Seattle-based cartoonists Scott Kurtz and Kris Straub decided last year that they wanted their own reality Web-TV show. They had already proven that their style of “bro-mance” banter attracts a following, and they received the green light from Penny Arcade TV (an online entertainment video channel). The catch: They needed to fund the production themselves.
So Kurtz and Straub started a fundraising campaign on Kickstarter.com, set the goal at $50,000 (to cover a camera crew and postproduction), spread the word among fans and, like any good artists would, braced for failure. Four days later, they had raised more than $50,000 (at press time, they had surpassed the goal by more than $14,700). Not only did they have a show, they had money to create extra episodes.
Launched in New York in 2009, Kickstarter is a simple website running on a romantic ideal: Artists who are appealing enough should be able to raise as much money as they need to realize their creative projects—from whoever chooses to donate. The site is free (though Kickstarter takes a 5 percent cut of total donations) and user friendly: Artists describe their project in a short profile and, optionally, a video; set a financial goal and a hard deadline; and promote the project via social media in hopes of generating online donations. If the goal isn’t met in time, credit card pledges (processed by Amazon.com for a fee) are cancelled and the artists are back where they started. It’s all or nothing.
As of April, Kickstarter had launched more than 20,000 projects nationally, adding more than 2,000 each month. If it continues at its current rate, the company could surpass the National Endowment for the Arts as a national distributor of arts funding annually, in terms of dollar amounts. In Seattle, where limited funding creates tough competition for even the smallest grants, Kickstarter allows artists to dream big and, ideally, expand creativity.
Last spring, popular hip-hop duo Blue Scholars raised more than $60,000 to produce their new album, Cinemetropolis, independent of a record label. Lily Verlaine, local creator of the Burlesque Nutcracker, used Kickstarter to raise $2,000 to create a special gown for a burlesque competition in Las Vegas. Screenwriter Lisa Halpern raised $5,000 to purchase the rights to option a screenplay based on the novel Broken for You by local writer Stephanie Kallos.
All these projects speak to what Kickstarter cofounder Yancey Strickler most values about the site: It’s changing the game for artistic projects that aren’t a good fit with traditional funding models. “The way we choose what gets funded is fundamentally flawed,” he says, referring to foundations, movie studios and record labels. Meaning, such enterprises usually encourage artists to shoehorn their projects into a mold they didn’t create. On the contrary, the Kickstarter philosophy presumes that if there’s an audience willing to finance it, the work should be made.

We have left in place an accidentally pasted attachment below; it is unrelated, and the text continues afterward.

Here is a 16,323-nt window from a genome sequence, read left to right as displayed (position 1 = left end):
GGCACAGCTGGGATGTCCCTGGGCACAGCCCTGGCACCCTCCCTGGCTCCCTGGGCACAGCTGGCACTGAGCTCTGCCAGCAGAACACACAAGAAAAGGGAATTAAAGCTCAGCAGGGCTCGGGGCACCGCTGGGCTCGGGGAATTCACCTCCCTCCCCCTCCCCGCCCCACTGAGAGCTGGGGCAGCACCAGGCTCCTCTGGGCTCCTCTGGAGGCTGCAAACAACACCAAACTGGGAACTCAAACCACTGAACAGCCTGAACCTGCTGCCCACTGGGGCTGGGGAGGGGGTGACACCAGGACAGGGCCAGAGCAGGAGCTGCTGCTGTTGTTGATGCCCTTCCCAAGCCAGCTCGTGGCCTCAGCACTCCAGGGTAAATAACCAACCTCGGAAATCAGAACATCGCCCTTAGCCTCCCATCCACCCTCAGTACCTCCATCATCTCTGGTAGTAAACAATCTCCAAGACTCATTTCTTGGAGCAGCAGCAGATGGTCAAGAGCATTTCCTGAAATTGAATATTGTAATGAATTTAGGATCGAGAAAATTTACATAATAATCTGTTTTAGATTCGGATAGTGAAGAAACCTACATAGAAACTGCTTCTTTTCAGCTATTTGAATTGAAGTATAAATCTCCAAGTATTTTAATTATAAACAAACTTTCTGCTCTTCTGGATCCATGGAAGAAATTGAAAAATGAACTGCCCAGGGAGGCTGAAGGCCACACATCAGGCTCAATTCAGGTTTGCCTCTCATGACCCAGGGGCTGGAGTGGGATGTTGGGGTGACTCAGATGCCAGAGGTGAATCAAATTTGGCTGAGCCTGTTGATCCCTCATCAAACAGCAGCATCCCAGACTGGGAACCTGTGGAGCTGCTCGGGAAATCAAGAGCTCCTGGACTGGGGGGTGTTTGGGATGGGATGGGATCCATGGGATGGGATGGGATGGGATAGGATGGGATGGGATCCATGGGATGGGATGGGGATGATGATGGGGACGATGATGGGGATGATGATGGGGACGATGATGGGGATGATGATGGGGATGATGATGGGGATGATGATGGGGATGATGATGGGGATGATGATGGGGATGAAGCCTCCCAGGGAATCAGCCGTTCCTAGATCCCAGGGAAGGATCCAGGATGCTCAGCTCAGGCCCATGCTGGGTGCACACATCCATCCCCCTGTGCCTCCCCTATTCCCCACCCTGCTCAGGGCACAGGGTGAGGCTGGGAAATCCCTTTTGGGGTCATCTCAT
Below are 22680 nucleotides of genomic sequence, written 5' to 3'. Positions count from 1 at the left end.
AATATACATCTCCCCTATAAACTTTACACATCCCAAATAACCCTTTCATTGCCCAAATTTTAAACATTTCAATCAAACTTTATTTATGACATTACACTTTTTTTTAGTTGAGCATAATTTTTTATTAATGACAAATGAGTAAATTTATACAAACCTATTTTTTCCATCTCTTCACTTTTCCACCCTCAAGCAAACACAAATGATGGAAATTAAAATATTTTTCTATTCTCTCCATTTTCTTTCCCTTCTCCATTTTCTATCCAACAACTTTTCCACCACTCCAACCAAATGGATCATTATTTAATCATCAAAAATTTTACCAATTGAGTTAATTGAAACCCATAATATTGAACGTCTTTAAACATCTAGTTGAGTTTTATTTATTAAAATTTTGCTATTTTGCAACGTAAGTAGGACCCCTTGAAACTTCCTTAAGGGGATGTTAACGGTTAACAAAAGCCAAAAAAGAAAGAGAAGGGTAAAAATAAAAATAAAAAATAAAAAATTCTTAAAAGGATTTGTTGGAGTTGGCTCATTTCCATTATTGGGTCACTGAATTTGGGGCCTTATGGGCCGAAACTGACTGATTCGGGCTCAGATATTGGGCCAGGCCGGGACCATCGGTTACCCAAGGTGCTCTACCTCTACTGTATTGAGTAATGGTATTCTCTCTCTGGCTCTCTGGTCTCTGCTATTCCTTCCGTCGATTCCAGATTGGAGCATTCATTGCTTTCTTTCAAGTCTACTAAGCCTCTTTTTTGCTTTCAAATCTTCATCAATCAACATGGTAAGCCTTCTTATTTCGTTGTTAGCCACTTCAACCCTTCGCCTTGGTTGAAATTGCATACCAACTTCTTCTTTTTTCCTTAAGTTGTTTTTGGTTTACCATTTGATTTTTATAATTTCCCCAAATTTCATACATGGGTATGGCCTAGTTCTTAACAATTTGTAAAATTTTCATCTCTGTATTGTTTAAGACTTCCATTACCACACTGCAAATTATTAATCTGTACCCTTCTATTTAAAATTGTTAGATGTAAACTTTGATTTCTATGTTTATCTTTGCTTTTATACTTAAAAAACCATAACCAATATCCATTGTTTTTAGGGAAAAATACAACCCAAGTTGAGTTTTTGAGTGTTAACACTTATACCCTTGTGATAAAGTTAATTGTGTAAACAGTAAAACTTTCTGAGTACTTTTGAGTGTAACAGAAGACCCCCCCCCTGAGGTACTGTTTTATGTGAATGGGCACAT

Which is not to say Kickstarter makes projects a cinch. “It was so much work for the money I received, it almost was not worth the time,” admits glass artist Kait Rhoads, who raised $2,000 to create an exhibit catalog. “But with the economy the way that it is,” she adds, “who can complain?”
The Fisher Ensemble, a local experimental opera group that relies on traditional development avenues for funding, plans to launch a Kickstarter campaign for an upcoming performance in Brooklyn this September. “Grant money is dwindling these days,” director Garrett Fisher laments. “You have to be smart as to how to reach out to people who might want to support you. Kickstarter is exciting because it reaches a whole new group of people.”
Lisa Halpern received a single donation of more than $1,300 from someone she had never met after that person stumbled across her project via Facebook.
Writer Kim Ruehl, who is penning a book about Zilphia Horton (an obscure musicologist), says, “The visibility of my Kickstarter page—by which I mean its searchability—got me in touch with some sources who have greatly helped my research.” The $5,000 she raised on Kickstarter last year bought her the time she needed to write. “It’s hard to walk away with anything less than a fiercer dedication to the project,” Ruehl adds. “There are people waiting for me to do a good job on this, and I intend to deliver.”
She also has to deliver creative rewards to her donors, a “thank you” required by Kickstarter that can be as simple as including a name in film credits, or as grandiose as being taken to dinner by the artists.Ruehl offered donors of $500 or more the opportunity to choose any word for her to use in any chapter of her book.
Autographed books and records, limited-edition MP3 downloads, private concerts and baked goods are more typical.
But the majority of donors are more interested in the realization of the project itself—and being a part of the process—than receiving a concrete reward. People can opt out of the reward, and do, which reflects what is really working with the Kickstarter model: imparting a spirit of patronage, of the oldest kind, onto a new generation of local artists and supporters.
To see and support current local projects go to kickstarter.com/discover and click on Seattle under “Cities.”